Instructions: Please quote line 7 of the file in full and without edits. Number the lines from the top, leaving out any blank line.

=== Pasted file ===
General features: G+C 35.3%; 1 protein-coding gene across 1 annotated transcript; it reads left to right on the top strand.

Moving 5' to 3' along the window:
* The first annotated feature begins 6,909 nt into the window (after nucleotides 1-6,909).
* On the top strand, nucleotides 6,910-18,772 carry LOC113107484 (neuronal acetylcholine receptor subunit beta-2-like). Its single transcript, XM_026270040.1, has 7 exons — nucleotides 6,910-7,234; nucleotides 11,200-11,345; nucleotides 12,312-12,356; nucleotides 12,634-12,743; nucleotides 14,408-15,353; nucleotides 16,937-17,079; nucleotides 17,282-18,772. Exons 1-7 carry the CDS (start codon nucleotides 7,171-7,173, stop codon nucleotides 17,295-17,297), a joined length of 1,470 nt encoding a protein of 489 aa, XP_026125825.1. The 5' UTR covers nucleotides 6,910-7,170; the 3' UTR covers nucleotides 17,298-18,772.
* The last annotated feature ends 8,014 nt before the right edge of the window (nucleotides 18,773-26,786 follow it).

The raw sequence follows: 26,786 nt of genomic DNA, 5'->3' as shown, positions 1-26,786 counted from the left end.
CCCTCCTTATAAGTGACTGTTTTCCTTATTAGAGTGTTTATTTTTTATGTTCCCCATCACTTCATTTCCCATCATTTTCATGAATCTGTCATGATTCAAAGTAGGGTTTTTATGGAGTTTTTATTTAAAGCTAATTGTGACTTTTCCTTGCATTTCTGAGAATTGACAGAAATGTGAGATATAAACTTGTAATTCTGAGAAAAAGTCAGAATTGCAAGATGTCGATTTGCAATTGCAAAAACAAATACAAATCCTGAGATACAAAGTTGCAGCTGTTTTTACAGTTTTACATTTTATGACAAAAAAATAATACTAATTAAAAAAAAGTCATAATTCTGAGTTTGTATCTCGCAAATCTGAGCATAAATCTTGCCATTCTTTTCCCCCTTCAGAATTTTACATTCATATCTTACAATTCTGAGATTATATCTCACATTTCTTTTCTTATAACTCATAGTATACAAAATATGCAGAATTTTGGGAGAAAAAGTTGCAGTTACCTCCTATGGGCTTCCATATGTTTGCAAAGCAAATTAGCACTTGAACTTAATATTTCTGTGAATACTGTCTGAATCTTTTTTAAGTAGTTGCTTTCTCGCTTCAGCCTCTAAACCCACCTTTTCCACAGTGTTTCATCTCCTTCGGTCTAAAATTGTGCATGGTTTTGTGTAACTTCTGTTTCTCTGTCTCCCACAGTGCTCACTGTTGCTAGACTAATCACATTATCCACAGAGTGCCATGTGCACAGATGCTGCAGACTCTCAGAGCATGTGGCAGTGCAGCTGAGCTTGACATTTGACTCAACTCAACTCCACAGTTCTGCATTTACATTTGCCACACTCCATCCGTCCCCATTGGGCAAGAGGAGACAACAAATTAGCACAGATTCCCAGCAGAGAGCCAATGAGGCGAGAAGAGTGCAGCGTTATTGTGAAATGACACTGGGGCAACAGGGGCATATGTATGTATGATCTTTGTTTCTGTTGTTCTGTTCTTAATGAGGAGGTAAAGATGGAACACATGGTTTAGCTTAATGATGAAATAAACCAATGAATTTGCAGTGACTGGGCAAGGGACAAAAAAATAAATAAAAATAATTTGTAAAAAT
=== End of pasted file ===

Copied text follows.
CCCTCCTTATAAGTGACTGTTTTCCTTATTAGAGTGTTTATTTTTTATGTTCCCCATCACTTCATTTCCCATCATTTTCATGAATCTGTCATGATTCAAAGTAGGGTTTTTATGGAGTTTTTATTTAAAGCTAATTGTGACTTTTCCTTGCATTTCTGAGAATTGACAGAAATGTGAGATATAAACTTGTAATTCTGAGAAAAAGTCAGAATTGCAAGATGTCGATTTGCAATTGCAAAAACAAATACAAATCCTGAGATACAAAGTTGCAGCTGTTTTTACAGTTTTACATTTTATGACAAAAAAATAATACTAATTAAAAAAAAGTCATAATTCTGAGTTTGTATCTCGCAAATCTGAGCATAAATCTTGCCATTCTTTTCCCCCTTCAGAATTTTACATTCATATCTTACAATTCTGAGATTATATCTCACATTTCTTTTCTTATAACTCATAGTATACAAAATATGCAGAATTTTGGGAGAAAAAGTTGCAGTTACCTCCTATGGGCTTCCATATGTTTGCAAAGCAAATTAGCACTTGAACTTAATATTTCTGTGAATACTGTCTGAATCTTTTTTAAGTAGTTGCTTTCTCGCTTCAGCCTCTAAACCCACCTTTTCCACAGTGTTTCATCTCCTTCGGTCTAAAATTGTGCATGGTTTTGTGTAACTTCTGTTTCTCTGTCTCCCACAGTGCTCACTGTTGCTAGACTAATCACATTATCCACAGAGTGCCATGTGCACAGATGCTGCAGACTCTCAGAGCATGTGGCAGTGCAGCTGAGCTTGACATTTGACTCAACTCAACTCCACAGTTCTGCATTTACATTTGCCACACTCCATCCGTCCCCATTGGGCAAGAGGAGACAACAAATTAGCACAGATTCCCAGCAGAGAGCCAATGAGGCGAGAAGAGTGCAGCGTTATTGTGAAATGACACTGGGGCAACAGGGGCATATGTATGTATGATCTTTGTTTCTGTTGTTCTGTTCTTAATGAGGAGGTAAAGATGGAACACATGGTTTAGCTTAATGATGAAATAAACCAATGAATTTGCAGTGACTGGGCAAGGGACAAAAAAATAAATAAAAATAATTTGTAAAAAT